Séminaires d'Abdelhak EL AMRANI, Nathan VANNIER et Andreas PRINZING


Le vendredi 2 juin 2017 à 13h00, salle de conférences de l'OSUR, bâtiment 14b, Campus de Beaulieu, UR1

Le vendredi 2 juin 2017 à 13h00, salle de conférences de l'OSUR, bâtiment 14b, Campus de Beaulieu, UR1

Does extended phenotype impact plant biodiversity in highly constrained environments?

A highly diverse plant community in a constructed wetland was used to investigate an ecological treatment system for human wastewater. The eight-year operation of the system has allowed the selection of a set of plant consortium that is convenient for plant-assisted metaremediation of wastewater. Originally, there were twenty-five plant species, some of them failed to develop and died, they were planted several times but failed to grow or to persist, especially some highly adapted plants such as Vetiver zizanioides. Hence, only seven species persisted. Interestingly, molecular phylogenetic analyses and investigation of the photosynthetic physiology showed that naturally selected plants are predominately monocot species with C4 or C4-like photosynthetic pathways. In this preliminary investigation we hypothesised that, the dramatic decrease in plant biodiversity in constrained environment may be explained by extended phenotype imposed by the C4 or C4-like photosynthetic plants.

Contact: Abdelhak EL AMRANI


Plant-plant interactions mediated by fungi impact plant fitness

It is now accepted that the large diversity of fungi living belowground is a key driver of the aboveground ecosystem functioning including vegetation composition and dynamics through nutrient cycling and symbioses. If a given plant can filter its fungal community depending on its needs and reward the best cooperators then we can hypothesize that the plant leave a fingerprint on local AM fungal propagules diversity and abundance. We used a mesocosm experiment where the plant community was mapped and changes in plants abundances were recorded over a period of 2 years at a centimetric scale. We were able to show that the root fungal community structure is determined by the of key plant species in the close plant landscape and that this relation vary across fungal taxonomic groups, ultimately impacting the focal plant performance in the plant.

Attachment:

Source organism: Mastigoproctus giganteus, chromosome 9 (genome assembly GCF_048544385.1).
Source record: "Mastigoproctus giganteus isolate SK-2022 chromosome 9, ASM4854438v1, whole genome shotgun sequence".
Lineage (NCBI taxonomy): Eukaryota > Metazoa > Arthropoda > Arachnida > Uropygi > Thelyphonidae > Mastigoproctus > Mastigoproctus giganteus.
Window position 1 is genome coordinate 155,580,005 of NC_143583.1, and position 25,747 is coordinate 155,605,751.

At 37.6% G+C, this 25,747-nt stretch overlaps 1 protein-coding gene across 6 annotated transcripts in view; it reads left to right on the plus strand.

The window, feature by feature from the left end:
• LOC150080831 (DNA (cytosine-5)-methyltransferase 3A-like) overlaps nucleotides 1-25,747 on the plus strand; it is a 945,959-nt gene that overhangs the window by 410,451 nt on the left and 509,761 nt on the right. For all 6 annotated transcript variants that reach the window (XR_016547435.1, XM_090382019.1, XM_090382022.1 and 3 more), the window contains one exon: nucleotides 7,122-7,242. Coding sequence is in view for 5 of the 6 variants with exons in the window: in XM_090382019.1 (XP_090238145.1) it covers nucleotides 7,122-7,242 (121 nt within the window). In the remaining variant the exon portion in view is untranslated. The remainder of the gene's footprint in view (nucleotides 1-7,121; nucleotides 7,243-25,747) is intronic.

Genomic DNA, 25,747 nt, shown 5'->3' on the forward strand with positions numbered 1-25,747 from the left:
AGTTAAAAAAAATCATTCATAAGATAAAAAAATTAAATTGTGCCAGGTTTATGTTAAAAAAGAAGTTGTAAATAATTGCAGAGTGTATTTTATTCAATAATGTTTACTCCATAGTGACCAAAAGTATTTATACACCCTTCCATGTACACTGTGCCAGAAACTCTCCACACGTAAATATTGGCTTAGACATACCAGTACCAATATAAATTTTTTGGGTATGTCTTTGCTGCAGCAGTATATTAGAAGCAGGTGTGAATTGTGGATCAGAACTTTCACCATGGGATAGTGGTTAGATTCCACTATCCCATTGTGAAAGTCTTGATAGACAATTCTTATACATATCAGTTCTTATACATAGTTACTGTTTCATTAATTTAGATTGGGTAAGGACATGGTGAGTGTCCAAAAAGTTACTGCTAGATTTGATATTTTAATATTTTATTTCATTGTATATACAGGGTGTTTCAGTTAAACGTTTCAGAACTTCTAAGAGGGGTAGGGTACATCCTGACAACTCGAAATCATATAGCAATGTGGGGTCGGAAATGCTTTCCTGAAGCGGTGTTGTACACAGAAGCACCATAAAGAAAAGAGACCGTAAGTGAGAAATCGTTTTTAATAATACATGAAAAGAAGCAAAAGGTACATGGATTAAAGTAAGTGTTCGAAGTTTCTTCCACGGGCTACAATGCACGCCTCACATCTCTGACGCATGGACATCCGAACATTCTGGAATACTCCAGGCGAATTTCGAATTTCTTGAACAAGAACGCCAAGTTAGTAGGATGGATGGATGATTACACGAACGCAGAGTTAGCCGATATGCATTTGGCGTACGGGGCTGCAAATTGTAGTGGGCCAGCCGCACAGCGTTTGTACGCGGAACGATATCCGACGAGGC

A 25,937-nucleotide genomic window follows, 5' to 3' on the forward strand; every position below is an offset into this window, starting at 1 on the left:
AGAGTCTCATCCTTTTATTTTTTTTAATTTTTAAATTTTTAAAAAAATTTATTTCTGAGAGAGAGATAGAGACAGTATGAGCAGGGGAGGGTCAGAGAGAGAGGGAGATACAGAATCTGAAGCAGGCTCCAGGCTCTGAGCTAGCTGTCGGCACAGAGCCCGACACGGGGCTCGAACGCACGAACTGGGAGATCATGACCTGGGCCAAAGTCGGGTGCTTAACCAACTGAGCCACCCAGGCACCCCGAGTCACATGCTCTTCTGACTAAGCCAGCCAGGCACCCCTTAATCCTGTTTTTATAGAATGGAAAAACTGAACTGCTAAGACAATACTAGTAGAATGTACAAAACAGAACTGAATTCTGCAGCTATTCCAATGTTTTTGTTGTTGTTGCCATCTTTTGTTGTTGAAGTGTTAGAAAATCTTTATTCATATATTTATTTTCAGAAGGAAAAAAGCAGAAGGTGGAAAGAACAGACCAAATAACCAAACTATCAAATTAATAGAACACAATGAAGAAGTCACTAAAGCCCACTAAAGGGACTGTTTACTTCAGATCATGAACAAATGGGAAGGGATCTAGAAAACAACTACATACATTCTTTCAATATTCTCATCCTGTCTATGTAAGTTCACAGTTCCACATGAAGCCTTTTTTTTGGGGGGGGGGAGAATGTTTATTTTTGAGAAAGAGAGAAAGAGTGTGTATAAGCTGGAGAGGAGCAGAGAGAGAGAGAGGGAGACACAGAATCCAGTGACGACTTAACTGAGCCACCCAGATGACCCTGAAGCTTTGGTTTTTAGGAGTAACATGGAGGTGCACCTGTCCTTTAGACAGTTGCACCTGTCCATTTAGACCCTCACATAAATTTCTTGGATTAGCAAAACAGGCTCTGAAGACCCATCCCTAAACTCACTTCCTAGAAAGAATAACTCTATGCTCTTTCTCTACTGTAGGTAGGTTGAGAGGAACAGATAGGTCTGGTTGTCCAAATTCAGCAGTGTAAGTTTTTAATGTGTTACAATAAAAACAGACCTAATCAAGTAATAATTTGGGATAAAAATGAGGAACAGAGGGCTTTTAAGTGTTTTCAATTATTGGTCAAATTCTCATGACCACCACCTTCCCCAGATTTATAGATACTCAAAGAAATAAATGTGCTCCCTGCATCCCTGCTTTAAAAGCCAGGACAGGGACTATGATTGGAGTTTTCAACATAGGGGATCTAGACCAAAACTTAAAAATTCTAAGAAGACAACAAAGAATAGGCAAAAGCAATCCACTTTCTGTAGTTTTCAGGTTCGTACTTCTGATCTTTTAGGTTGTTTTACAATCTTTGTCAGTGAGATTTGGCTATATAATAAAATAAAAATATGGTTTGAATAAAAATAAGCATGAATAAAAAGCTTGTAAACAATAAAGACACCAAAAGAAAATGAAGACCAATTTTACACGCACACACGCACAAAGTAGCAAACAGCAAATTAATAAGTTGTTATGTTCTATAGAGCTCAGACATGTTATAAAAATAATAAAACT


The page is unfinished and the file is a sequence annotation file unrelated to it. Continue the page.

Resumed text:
Contact: Nathan VANNIER


Does demography prevent species from adapting to new environments?

Many individuals stay in their maternal environment, and many species conserve their ancestral environments (niche conservatism). Holt (1996 EvolEcolRes) hypothesized that the former results in the latter as most offspring arrives “close to home” proximate to mother individual or lineage, and is selected to succeed there. This demographic mechanism prevents species from evolving into “away” environments. We tested this ecoevolutionary feedback exposing monitor oak-seeds and seedlings at different phylogenetic distances from their mother species. Selective agents were excluded by insecticides and fungicides. Enemy pressure, mycorrhization, mortality, germination and budburst performance were observed. Tentative results suggest that indeed different phenotypes are selected “at home”, i.e. close to a closely related neighbour, than “away”, reflecting the respective enemy pressures and mutualist supports. Such differences in selection pressures between maternal and distantly related neighbourhoods might prevent the establishment of phenotypes adapted to the distantly related neighbourhood and conserve the ancestral niche.

Contact: Andreas PRINZING


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